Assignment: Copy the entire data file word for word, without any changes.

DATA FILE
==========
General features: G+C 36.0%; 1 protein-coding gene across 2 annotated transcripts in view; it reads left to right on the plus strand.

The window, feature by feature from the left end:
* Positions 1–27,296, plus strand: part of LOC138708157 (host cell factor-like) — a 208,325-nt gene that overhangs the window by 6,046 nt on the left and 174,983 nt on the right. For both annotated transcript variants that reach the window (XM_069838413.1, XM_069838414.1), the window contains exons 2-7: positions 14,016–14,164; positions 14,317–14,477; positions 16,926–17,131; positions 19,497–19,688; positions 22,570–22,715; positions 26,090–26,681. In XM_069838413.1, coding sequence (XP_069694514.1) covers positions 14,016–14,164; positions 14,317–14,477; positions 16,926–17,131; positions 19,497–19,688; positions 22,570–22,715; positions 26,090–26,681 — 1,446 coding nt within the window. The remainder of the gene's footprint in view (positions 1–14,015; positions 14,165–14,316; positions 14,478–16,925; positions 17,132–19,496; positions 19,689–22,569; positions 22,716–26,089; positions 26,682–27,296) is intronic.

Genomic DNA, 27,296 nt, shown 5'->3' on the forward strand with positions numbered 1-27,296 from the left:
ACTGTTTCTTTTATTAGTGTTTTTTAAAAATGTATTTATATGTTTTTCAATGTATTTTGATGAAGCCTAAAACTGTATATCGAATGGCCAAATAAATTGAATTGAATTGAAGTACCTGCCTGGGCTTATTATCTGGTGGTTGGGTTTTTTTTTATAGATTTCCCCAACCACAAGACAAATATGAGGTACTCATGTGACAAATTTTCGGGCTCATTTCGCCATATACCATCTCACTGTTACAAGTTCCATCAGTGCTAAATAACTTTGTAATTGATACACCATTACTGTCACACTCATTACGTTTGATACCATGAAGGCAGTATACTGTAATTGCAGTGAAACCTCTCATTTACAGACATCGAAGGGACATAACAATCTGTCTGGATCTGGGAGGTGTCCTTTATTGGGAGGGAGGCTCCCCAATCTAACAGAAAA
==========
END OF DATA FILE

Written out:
General features: G+C 36.0%; 1 protein-coding gene across 2 annotated transcripts in view; it reads left to right on the plus strand.

The window, feature by feature from the left end:
* Positions 1–27,296, plus strand: part of LOC138708157 (host cell factor-like) — a 208,325-nt gene that overhangs the window by 6,046 nt on the left and 174,983 nt on the right. For both annotated transcript variants that reach the window (XM_069838413.1, XM_069838414.1), the window contains exons 2-7: positions 14,016–14,164; positions 14,317–14,477; positions 16,926–17,131; positions 19,497–19,688; positions 22,570–22,715; positions 26,090–26,681. In XM_069838413.1, coding sequence (XP_069694514.1) covers positions 14,016–14,164; positions 14,317–14,477; positions 16,926–17,131; positions 19,497–19,688; positions 22,570–22,715; positions 26,090–26,681 — 1,446 coding nt within the window. The remainder of the gene's footprint in view (positions 1–14,015; positions 14,165–14,316; positions 14,478–16,925; positions 17,132–19,496; positions 19,689–22,569; positions 22,716–26,089; positions 26,682–27,296) is intronic.

Genomic DNA, 27,296 nt, shown 5'->3' on the forward strand with positions numbered 1-27,296 from the left:
ACTGTTTCTTTTATTAGTGTTTTTTAAAAATGTATTTATATGTTTTTCAATGTATTTTGATGAAGCCTAAAACTGTATATCGAATGGCCAAATAAATTGAATTGAATTGAAGTACCTGCCTGGGCTTATTATCTGGTGGTTGGGTTTTTTTTTATAGATTTCCCCAACCACAAGACAAATATGAGGTACTCATGTGACAAATTTTCGGGCTCATTTCGCCATATACCATCTCACTGTTACAAGTTCCATCAGTGCTAAATAACTTTGTAATTGATACACCATTACTGTCACACTCATTACGTTTGATACCATGAAGGCAGTATACTGTAATTGCAGTGAAACCTCTCATTTACAGACATCGAAGGGACATAACAATCTGTCTGGATCTGGGAGGTGTCCTTTATTGGGAGGGAGGCTCCCCAATCTAACAGAAAA